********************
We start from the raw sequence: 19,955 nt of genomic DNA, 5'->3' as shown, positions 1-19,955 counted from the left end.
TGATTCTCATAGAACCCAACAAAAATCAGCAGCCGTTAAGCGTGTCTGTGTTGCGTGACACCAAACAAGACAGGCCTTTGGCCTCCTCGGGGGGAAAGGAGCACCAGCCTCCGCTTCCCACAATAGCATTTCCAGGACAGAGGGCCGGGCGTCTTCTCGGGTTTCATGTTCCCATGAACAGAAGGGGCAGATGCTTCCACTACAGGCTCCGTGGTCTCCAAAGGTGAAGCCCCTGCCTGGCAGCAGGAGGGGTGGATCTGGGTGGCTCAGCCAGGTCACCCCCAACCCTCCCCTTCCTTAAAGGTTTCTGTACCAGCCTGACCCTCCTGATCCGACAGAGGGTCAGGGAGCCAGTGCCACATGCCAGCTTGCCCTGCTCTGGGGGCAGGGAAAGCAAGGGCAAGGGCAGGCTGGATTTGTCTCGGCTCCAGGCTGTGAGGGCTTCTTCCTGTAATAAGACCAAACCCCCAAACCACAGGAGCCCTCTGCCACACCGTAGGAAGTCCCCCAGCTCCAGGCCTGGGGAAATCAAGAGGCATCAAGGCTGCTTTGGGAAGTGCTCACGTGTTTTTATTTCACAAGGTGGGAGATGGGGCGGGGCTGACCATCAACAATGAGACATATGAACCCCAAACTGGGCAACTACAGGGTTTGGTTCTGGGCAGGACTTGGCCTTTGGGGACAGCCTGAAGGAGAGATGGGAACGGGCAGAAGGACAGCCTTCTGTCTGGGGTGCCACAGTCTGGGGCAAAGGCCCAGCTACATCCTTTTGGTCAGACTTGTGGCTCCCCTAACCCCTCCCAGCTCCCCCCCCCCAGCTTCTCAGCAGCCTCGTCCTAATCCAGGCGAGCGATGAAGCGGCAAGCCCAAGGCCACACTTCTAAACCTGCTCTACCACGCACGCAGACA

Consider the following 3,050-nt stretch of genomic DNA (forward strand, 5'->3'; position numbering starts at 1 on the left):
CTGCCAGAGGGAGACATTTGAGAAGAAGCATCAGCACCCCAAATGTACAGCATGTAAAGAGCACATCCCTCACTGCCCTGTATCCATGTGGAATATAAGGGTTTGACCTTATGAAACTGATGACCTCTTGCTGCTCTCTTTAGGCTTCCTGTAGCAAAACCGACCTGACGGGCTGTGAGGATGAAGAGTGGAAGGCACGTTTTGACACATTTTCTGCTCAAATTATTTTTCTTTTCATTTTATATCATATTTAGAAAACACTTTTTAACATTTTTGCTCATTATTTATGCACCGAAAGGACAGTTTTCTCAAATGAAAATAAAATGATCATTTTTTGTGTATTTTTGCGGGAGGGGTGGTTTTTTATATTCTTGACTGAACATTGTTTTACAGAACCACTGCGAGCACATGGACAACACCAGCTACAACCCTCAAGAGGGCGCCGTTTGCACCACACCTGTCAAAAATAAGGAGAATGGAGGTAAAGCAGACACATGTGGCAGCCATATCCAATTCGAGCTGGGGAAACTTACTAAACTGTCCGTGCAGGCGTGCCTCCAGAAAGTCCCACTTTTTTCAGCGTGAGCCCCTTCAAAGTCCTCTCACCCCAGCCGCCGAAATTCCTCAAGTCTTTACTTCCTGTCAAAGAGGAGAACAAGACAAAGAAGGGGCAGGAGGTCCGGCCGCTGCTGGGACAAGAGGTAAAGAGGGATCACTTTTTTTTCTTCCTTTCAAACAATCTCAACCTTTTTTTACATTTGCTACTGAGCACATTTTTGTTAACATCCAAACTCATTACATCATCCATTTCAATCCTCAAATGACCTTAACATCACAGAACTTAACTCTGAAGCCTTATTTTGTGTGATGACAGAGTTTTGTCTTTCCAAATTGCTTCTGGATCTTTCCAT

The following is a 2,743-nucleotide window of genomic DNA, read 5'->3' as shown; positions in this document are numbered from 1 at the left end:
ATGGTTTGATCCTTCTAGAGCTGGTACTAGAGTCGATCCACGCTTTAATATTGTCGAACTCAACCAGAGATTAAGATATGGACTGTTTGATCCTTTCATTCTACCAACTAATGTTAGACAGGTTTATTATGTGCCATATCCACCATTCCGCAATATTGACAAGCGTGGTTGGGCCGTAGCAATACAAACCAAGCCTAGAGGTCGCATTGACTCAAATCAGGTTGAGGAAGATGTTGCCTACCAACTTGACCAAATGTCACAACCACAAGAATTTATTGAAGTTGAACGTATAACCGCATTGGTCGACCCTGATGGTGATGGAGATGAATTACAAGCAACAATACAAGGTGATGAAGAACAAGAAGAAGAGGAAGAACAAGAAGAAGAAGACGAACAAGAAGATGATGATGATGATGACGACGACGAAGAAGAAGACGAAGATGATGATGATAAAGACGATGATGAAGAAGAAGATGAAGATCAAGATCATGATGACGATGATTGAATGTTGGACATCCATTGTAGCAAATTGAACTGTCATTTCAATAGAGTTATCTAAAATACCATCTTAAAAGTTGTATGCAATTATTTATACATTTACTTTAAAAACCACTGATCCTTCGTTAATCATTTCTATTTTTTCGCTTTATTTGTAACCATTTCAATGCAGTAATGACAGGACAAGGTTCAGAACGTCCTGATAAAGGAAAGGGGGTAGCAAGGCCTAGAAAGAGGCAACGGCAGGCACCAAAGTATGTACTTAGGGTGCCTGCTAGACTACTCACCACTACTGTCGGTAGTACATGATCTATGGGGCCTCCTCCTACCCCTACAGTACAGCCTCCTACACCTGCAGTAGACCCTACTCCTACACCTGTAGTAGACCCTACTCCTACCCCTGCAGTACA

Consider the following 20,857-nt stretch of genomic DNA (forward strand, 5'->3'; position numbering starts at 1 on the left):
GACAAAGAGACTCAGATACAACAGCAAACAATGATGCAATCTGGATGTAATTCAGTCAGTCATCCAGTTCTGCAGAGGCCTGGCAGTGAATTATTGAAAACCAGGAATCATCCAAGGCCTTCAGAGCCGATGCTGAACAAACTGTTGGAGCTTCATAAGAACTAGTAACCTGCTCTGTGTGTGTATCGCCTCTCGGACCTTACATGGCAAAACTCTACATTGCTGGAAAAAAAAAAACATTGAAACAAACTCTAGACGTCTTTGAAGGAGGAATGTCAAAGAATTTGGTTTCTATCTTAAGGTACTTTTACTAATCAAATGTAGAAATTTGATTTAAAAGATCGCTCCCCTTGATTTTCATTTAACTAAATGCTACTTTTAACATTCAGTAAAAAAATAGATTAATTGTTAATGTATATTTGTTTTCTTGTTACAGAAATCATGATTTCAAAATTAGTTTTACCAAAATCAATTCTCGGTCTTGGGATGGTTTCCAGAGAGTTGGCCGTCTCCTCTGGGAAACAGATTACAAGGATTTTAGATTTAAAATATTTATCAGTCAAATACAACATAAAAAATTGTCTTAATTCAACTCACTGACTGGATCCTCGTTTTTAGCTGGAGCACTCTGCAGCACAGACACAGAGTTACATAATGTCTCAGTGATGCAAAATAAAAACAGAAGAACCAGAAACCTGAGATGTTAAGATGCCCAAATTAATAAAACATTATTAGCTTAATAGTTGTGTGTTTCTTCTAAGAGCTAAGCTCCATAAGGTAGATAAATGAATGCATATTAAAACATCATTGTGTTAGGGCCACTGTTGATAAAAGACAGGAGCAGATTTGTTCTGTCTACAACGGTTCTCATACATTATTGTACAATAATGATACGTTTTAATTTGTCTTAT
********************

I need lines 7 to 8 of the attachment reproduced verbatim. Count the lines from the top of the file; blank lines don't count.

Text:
Consider the following 20,857-nt stretch of genomic DNA (forward strand, 5'->3'; position numbering starts at 1 on the left):
GACAAAGAGACTCAGATACAACAGCAAACAATGATGCAATCTGGATGTAATTCAGTCAGTCATCCAGTTCTGCAGAGGCCTGGCAGTGAATTATTGAAAACCAGGAATCATCCAAGGCCTTCAGAGCCGATGCTGAACAAACTGTTGGAGCTTCATAAGAACTAGTAACCTGCTCTGTGTGTGTATCGCCTCTCGGACCTTACATGGCAAAACTCTACATTGCTGGAAAAAAAAAAACATTGAAACAAACTCTAGACGTCTTTGAAGGAGGAATGTCAAAGAATTTGGTTTCTATCTTAAGGTACTTTTACTAATCAAATGTAGAAATTTGATTTAAAAGATCGCTCCCCTTGATTTTCATTTAACTAAATGCTACTTTTAACATTCAGTAAAAAAATAGATTAATTGTTAATGTATATTTGTTTTCTTGTTACAGAAATCATGATTTCAAAATTAGTTTTACCAAAATCAATTCTCGGTCTTGGGATGGTTTCCAGAGAGTTGGCCGTCTCCTCTGGGAAACAGATTACAAGGATTTTAGATTTAAAATATTTATCAGTCAAATACAACATAAAAAATTGTCTTAATTCAACTCACTGACTGGATCCTCGTTTTTAGCTGGAGCACTCTGCAGCACAGACACAGAGTTACATAATGTCTCAGTGATGCAAAATAAAAACAGAAGAACCAGAAACCTGAGATGTTAAGATGCCCAAATTAATAAAACATTATTAGCTTAATAGTTGTGTGTTTCTTCTAAGAGCTAAGCTCCATAAGGTAGATAAATGAATGCATATTAAAACATCATTGTGTTAGGGCCACTGTTGATAAAAGACAGGAGCAGATTTGTTCTGTCTACAACGGTTCTCATACATTATTGTACAATAATGATACGTTTTAATTTGTCTTAT